Hospitals recognize that patient care is more than medicine
By Eric Warner
In May 2013, I headed to St. Louis to visit my mom. But instead of going to the house where I grew up, I visited her in the cardiac intensive care unit of Mercy Hospital St. Louis. After a concerning echocardiogram, she had a procedure to drain close to two liters of fluid surrounding her heart—enough to fill the biggest of BigGulps.
I’m usually nervous enough about going home and sleeping in my old twin-sized bed, and I was particularly worried about seeing my mom in the ICU, but the hospital itself put me at ease—the way it was laid out; the colors; the staff; even being greeted by a concierge when I entered. I told my fiancée, “This hospital is so… hospitable.”
My mom was in recovery by the time we arrived. Sitting with her, she told us she was scared but seemed to feel better as she looked through the books I brought her while I opened the blinds to let in some natural light.
“Hospitalization can certainly be stressful, and can take an emotional toll on family members,” says Kim Feingold, PhD, founder and director of Northwestern Memorial Hospital’s Cardiac Behavioral Medicine program.
Northwestern’s S.M.A.R.T. Heart program (Stress Management and Recreational Therapy for Heart Patients) provides cardiac patients the opportunities to distract themselves and engage in recreational or relaxing activities to ease their minds and improve their emotional experience so that they feel better as a whole. Feingold, who founded both the Cardiac Behavioral Medicine and S.M.A.R.T. Heart programs, oversees several cardiac psychologists as well as volunteers who circulate among the patients.
They “go into each of our patient’s rooms with a S.M.A.R.T. Heart Cart filled with board games, puzzles, DVD players and movies. Some of our volunteers happen to have been cardiac surgery patients themselves,” Feingold says.
Northwestern’s cardiac patients “recognize that they [are] there for their heart,” but they also realize “that we’re treating the mind, not just the body,” Feingold says.
That combination of mind/body practice is important to Kari Lindholm-Johnson, the artist-in-residence at Swedish Covenant Hospital. The Artist-in-Residence program has provided over 800 patients and their loved ones the opportunity to use creative expression to help in their healing.
“Relating of experience is especially important during times of illness, when people often feel alienated from their own bodies or experience separation from loved ones,” Lindholm-Johnson says.
Courtney Castillo, a certified therapeutic recreation specialist at Swedish Covenant adds, “[Patients] may not get that they’re down. Not depressed per se, but just having a hard time coping. Just the other day, while doing an expressive arts program, [a patient] said, ‘This is exactly what I needed.’”
For Lindholm-Johnson, “Hospitality is about people feeling like they are welcome; to know that they matter and have a place to be.”
After I returned to Chicago, I was still concerned about my mom, who remained in the hospital. She was doing extremely well, and I trusted the hospital and its staff, but I still wondered who would be there to help her through the rest of her journey.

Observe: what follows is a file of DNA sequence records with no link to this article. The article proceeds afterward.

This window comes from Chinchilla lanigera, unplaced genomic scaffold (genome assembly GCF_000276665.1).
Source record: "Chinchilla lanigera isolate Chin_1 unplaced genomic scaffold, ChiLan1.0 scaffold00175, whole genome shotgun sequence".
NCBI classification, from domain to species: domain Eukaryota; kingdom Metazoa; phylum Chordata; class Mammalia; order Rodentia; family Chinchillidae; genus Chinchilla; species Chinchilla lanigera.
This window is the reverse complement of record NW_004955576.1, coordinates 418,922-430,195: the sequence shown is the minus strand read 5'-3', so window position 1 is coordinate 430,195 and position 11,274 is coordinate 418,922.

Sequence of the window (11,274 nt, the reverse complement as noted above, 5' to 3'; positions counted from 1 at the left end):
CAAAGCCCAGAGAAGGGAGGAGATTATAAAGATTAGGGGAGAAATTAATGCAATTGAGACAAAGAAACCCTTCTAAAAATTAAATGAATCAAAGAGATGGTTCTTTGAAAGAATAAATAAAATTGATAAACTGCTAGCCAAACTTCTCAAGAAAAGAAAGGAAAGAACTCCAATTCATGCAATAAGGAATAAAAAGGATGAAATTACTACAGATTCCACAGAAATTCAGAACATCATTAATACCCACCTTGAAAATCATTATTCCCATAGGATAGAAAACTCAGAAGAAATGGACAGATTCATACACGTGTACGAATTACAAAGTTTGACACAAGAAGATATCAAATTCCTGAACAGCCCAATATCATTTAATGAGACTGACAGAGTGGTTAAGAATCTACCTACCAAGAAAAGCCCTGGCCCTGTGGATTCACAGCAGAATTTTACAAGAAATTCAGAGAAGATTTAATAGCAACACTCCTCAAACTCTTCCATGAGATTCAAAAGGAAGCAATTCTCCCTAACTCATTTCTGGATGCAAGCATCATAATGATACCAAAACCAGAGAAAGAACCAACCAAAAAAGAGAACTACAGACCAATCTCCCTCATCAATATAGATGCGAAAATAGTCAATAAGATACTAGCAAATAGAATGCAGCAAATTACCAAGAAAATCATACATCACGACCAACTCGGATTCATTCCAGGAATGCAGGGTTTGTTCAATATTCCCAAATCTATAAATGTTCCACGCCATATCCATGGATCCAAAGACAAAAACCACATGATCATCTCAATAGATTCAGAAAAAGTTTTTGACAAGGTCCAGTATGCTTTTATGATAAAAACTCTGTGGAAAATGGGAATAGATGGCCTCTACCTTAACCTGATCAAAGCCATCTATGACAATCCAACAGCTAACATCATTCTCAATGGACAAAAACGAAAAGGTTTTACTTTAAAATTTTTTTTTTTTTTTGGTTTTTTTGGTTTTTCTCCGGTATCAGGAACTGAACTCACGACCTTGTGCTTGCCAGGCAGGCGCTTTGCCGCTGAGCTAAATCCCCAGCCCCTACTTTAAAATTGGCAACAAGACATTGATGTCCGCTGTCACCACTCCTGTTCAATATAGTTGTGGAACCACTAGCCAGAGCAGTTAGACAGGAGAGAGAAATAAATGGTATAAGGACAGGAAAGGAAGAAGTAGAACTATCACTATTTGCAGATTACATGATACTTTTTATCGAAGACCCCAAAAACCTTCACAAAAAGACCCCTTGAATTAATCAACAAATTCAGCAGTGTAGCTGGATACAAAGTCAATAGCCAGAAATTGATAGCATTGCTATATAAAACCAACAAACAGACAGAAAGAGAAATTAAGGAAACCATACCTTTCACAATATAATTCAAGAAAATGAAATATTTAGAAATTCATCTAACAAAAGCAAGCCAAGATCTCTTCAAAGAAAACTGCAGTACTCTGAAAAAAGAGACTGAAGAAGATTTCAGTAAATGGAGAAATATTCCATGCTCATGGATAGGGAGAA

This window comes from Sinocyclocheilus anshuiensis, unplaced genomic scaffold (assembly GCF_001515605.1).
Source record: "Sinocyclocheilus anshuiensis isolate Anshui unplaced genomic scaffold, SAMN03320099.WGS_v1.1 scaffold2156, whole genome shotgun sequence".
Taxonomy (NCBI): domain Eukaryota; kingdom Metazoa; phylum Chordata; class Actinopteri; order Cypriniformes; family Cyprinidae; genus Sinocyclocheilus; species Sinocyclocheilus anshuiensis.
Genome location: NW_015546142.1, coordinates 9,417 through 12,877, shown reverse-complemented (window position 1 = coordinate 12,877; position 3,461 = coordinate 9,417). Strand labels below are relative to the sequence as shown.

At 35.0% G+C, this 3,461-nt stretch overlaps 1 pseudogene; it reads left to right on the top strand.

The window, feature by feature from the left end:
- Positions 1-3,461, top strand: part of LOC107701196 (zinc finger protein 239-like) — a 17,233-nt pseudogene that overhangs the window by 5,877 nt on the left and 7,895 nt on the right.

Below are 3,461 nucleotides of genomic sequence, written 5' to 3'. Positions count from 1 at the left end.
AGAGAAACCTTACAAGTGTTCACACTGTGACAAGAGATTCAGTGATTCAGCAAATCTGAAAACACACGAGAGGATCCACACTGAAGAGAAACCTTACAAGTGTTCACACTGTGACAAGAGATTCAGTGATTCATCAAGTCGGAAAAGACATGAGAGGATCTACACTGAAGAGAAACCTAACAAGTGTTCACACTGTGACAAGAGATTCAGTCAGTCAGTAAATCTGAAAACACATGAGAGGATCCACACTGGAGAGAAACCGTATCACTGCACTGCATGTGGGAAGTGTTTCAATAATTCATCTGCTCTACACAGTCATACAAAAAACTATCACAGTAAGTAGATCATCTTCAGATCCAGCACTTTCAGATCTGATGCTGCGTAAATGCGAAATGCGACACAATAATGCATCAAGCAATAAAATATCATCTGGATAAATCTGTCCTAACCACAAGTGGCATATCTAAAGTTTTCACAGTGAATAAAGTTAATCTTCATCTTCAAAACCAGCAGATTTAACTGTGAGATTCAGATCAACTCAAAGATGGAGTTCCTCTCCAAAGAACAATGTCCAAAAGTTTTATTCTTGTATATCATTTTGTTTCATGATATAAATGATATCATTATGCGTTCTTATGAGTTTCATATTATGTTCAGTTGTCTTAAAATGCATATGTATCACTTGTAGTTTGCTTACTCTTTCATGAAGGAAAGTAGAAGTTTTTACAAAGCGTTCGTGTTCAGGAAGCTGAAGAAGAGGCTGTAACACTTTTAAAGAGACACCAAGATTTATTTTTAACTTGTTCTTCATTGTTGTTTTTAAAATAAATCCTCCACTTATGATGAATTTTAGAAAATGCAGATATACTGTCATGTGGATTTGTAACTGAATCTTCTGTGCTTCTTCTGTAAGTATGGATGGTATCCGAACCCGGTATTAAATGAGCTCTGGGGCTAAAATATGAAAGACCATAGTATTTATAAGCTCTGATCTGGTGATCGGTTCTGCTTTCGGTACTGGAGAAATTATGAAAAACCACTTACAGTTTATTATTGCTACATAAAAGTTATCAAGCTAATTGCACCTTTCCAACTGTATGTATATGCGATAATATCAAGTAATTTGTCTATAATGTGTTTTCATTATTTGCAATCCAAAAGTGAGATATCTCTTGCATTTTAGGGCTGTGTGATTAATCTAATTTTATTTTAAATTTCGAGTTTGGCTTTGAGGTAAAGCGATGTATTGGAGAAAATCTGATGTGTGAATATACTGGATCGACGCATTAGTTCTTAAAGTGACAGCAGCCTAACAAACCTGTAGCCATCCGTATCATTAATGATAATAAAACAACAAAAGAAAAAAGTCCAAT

For patients at the University of Illinois Hospital & Health Sciences System (UI Health), that person would be the patient experience navigator. Airica Steed, MBA, RN, EdD, chief experience officer at UI Health, designed the patient experience navigator position to provide a hospitable, exceptional and personalized patient experience.
“It doesn’t matter [whether] you’re an in-patient or an out-patient, you’re going to be visited by a patient experience navigator who will assure that you have access to resources such as guest housing, transportation, parking and language-support services, or other service amenities,” Steed says.
Cheryl Pinotti, director of UI Health’s Patient and Guest Experience Office, which is the new name for Guest Services, says, “The hospital is a very busy place, so we try to be the face—the advocate for the [patients]—and help them get around a pretty busy and complex medical center.”
According to Steed, over the past two years, UI Health has adapted and borrowed practices from the best in hospitality, including Disney and the Ritz-Carlton. This resulted in a greater than 40 percent leap in patient satisfaction.
“People know their own healing å they feel it,” says Meagan Brown, a mind/body medicine therapist at Cancer Treatment Centers of America (CTCA). “By creating a space that feels good, the environment and the relationships formed therein become part of the healing.”
CTCA also offers wellness programs to complement treatments, providing acupuncture, massage and Reiki, among many other alternative options.
“The CTCA was designed to be a kinder, friendlier hospital,” Brown says. “By paying attention to small details like offering free muffins and fruit in the waiting rooms, or the concierge service in the main lobby, our patients often reflect that checking into the hospital feels like checking into a hotel or resort.
“The CTCA’s foundational tenet focuses on the mother standard, or caring for every patient the way you would want your own family to be treated,” she says.
Mom made it out of that St. Louis hospital not too terribly worse for the wear. Her heart is in good shape. But when she needed her hip replaced in March, it was apparent how important a welcoming and hospitable hospital can be. She chose to return to Mercy.
I asked her whether she was worried.
“No,” she said. “As soon as I got in there, I felt OK. I thought, ‘I’m safe here.’”
Originally published in the Summer/Fall 2014 print edition